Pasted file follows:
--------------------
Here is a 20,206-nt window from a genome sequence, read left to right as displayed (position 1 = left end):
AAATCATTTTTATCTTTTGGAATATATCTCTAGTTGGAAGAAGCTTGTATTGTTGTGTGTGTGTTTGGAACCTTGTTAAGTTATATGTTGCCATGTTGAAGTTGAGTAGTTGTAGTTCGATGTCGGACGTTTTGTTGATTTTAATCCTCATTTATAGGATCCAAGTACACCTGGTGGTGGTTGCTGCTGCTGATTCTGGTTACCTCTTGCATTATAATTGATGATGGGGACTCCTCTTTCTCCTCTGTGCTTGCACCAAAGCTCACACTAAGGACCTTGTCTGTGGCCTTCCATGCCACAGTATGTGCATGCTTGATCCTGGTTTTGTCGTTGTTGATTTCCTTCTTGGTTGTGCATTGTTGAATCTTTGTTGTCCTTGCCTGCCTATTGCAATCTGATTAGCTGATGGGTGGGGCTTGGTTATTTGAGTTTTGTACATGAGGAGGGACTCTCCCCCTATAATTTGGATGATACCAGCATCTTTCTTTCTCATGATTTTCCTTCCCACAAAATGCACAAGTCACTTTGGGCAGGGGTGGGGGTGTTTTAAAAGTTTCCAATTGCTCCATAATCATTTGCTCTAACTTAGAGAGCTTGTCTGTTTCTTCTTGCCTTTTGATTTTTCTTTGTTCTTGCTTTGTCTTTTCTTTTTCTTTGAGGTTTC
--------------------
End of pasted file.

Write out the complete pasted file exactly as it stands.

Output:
Here is a 20,206-nt window from a genome sequence, read left to right as displayed (position 1 = left end):
AAATCATTTTTATCTTTTGGAATATATCTCTAGTTGGAAGAAGCTTGTATTGTTGTGTGTGTGTTTGGAACCTTGTTAAGTTATATGTTGCCATGTTGAAGTTGAGTAGTTGTAGTTCGATGTCGGACGTTTTGTTGATTTTAATCCTCATTTATAGGATCCAAGTACACCTGGTGGTGGTTGCTGCTGCTGATTCTGGTTACCTCTTGCATTATAATTGATGATGGGGACTCCTCTTTCTCCTCTGTGCTTGCACCAAAGCTCACACTAAGGACCTTGTCTGTGGCCTTCCATGCCACAGTATGTGCATGCTTGATCCTGGTTTTGTCGTTGTTGATTTCCTTCTTGGTTGTGCATTGTTGAATCTTTGTTGTCCTTGCCTGCCTATTGCAATCTGATTAGCTGATGGGTGGGGCTTGGTTATTTGAGTTTTGTACATGAGGAGGGACTCTCCCCCTATAATTTGGATGATACCAGCATCTTTCTTTCTCATGATTTTCCTTCCCACAAAATGCACAAGTCACTTTGGGCAGGGGTGGGGGTGTTTTAAAAGTTTCCAATTGCTCCATAATCATTTGCTCTAACTTAGAGAGCTTGTCTGTTTCTTCTTGCCTTTTGATTTTTCTTTGTTCTTGCTTTGTCTTTTCTTTTTCTTTGAGGTTTC